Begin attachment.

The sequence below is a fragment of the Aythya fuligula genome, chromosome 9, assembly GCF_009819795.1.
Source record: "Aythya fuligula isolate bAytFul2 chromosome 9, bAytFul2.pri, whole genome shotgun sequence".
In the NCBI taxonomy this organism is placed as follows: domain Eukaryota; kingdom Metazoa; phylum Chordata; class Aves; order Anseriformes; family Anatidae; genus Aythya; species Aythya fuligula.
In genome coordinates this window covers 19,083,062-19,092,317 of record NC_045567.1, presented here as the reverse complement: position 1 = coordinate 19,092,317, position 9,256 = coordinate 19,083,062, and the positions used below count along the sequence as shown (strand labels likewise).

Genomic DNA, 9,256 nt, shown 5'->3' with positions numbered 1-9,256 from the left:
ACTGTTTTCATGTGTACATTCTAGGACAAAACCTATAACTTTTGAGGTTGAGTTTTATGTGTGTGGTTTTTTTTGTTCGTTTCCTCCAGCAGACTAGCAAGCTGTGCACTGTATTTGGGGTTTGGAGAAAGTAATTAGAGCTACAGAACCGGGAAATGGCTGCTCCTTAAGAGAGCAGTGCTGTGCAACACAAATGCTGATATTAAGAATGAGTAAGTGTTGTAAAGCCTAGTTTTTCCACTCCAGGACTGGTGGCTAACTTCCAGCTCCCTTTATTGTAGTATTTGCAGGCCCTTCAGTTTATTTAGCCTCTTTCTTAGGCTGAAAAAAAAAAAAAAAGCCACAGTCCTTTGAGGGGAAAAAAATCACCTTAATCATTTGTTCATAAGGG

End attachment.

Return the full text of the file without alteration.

The sequence below is a fragment of the Aythya fuligula genome, chromosome 9, assembly GCF_009819795.1.
Source record: "Aythya fuligula isolate bAytFul2 chromosome 9, bAytFul2.pri, whole genome shotgun sequence".
In the NCBI taxonomy this organism is placed as follows: domain Eukaryota; kingdom Metazoa; phylum Chordata; class Aves; order Anseriformes; family Anatidae; genus Aythya; species Aythya fuligula.
In genome coordinates this window covers 19,083,062-19,092,317 of record NC_045567.1, presented here as the reverse complement: position 1 = coordinate 19,092,317, position 9,256 = coordinate 19,083,062, and the positions used below count along the sequence as shown (strand labels likewise).

Genomic DNA, 9,256 nt, shown 5'->3' with positions numbered 1-9,256 from the left:
ACTGTTTTCATGTGTACATTCTAGGACAAAACCTATAACTTTTGAGGTTGAGTTTTATGTGTGTGGTTTTTTTTGTTCGTTTCCTCCAGCAGACTAGCAAGCTGTGCACTGTATTTGGGGTTTGGAGAAAGTAATTAGAGCTACAGAACCGGGAAATGGCTGCTCCTTAAGAGAGCAGTGCTGTGCAACACAAATGCTGATATTAAGAATGAGTAAGTGTTGTAAAGCCTAGTTTTTCCACTCCAGGACTGGTGGCTAACTTCCAGCTCCCTTTATTGTAGTATTTGCAGGCCCTTCAGTTTATTTAGCCTCTTTCTTAGGCTGAAAAAAAAAAAAAAAGCCACAGTCCTTTGAGGGGAAAAAAATCACCTTAATCATTTGTTCATAAGGG